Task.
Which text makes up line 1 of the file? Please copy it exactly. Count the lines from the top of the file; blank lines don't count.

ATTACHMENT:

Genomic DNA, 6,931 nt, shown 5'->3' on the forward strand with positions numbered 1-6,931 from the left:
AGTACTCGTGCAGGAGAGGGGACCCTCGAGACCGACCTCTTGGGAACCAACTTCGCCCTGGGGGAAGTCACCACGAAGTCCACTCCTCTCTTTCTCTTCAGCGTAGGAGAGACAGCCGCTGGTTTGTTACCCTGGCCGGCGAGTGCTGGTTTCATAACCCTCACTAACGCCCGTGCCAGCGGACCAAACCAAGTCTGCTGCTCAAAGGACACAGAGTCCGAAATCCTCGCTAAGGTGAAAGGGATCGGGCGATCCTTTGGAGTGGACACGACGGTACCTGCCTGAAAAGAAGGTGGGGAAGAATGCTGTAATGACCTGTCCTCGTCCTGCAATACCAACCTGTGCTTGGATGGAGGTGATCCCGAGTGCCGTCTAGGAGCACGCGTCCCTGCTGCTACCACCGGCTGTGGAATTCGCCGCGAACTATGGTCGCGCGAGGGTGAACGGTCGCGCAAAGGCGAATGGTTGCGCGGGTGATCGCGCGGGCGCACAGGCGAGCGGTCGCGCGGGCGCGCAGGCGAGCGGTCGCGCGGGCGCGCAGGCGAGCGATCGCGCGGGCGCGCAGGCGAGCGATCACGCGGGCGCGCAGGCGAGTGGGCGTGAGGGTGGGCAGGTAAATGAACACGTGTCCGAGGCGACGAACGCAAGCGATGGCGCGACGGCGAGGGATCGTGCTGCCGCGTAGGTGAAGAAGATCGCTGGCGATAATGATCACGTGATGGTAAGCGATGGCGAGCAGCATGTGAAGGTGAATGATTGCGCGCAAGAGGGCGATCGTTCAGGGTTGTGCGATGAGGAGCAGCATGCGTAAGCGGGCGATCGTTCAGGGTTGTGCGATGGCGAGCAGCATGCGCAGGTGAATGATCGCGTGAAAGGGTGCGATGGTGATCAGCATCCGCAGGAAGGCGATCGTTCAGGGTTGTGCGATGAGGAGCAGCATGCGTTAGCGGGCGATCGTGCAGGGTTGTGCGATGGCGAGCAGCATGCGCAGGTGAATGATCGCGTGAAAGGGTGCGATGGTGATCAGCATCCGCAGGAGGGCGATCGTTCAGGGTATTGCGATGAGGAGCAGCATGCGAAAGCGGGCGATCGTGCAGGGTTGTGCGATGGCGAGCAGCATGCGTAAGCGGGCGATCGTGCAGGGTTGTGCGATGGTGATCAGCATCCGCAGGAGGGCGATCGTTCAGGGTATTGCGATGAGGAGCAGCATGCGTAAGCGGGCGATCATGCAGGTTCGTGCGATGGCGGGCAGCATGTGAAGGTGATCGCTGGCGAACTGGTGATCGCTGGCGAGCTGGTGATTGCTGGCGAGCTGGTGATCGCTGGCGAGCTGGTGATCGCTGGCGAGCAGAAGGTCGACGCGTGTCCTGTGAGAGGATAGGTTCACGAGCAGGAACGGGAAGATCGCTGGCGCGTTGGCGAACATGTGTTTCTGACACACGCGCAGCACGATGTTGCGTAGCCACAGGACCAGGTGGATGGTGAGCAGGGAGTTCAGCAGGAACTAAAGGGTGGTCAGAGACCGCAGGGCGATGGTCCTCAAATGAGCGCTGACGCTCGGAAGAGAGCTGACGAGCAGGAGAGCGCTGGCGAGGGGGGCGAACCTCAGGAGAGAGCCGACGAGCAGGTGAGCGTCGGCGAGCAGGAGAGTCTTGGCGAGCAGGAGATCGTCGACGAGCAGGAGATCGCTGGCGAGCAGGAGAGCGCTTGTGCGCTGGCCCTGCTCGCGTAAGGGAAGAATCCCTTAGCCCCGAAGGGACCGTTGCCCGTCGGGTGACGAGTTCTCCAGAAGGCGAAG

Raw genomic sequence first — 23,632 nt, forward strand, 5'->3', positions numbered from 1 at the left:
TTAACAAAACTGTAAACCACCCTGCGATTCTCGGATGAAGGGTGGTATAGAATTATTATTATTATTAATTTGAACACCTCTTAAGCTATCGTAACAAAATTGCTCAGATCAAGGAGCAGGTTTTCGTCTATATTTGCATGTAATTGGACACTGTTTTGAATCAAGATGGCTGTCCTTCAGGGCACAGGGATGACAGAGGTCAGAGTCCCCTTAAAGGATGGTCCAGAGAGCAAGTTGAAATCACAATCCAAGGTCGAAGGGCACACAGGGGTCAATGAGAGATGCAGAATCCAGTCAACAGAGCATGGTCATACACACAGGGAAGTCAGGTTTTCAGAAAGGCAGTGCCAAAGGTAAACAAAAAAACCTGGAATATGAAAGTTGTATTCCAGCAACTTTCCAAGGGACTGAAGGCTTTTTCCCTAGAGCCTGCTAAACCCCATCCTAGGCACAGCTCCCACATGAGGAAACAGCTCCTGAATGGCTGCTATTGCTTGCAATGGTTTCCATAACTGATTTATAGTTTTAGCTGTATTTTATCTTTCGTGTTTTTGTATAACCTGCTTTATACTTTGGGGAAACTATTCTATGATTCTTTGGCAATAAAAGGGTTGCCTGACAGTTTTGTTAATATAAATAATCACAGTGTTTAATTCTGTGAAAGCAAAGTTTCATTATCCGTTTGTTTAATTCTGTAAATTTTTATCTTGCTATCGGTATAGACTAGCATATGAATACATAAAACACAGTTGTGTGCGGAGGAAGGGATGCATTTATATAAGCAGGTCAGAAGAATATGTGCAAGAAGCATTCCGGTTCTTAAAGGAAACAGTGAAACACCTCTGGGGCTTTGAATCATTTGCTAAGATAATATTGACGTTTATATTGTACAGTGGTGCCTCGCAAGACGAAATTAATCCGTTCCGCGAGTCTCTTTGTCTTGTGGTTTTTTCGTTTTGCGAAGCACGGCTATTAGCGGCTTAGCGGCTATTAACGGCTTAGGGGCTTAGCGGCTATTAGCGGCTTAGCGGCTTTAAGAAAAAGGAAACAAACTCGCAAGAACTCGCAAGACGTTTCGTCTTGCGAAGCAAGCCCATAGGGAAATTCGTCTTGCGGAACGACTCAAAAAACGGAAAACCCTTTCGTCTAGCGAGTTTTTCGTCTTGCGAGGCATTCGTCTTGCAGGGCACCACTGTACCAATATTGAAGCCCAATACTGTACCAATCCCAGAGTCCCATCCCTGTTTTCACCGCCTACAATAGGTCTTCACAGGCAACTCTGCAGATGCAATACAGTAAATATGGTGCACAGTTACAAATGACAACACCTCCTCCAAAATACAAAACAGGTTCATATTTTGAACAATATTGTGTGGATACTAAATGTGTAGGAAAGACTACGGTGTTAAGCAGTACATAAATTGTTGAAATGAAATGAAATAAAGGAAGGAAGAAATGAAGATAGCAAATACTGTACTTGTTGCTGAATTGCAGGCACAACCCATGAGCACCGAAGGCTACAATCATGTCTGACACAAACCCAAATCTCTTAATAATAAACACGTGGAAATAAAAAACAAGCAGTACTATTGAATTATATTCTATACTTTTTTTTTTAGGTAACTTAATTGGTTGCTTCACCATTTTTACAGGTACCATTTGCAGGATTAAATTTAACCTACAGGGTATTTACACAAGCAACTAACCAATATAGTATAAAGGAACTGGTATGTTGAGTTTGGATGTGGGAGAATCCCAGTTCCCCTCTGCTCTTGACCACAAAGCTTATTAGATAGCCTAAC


Genomic DNA, 6,931 nt, shown 5'->3' on the forward strand with positions numbered 1-6,931 from the left: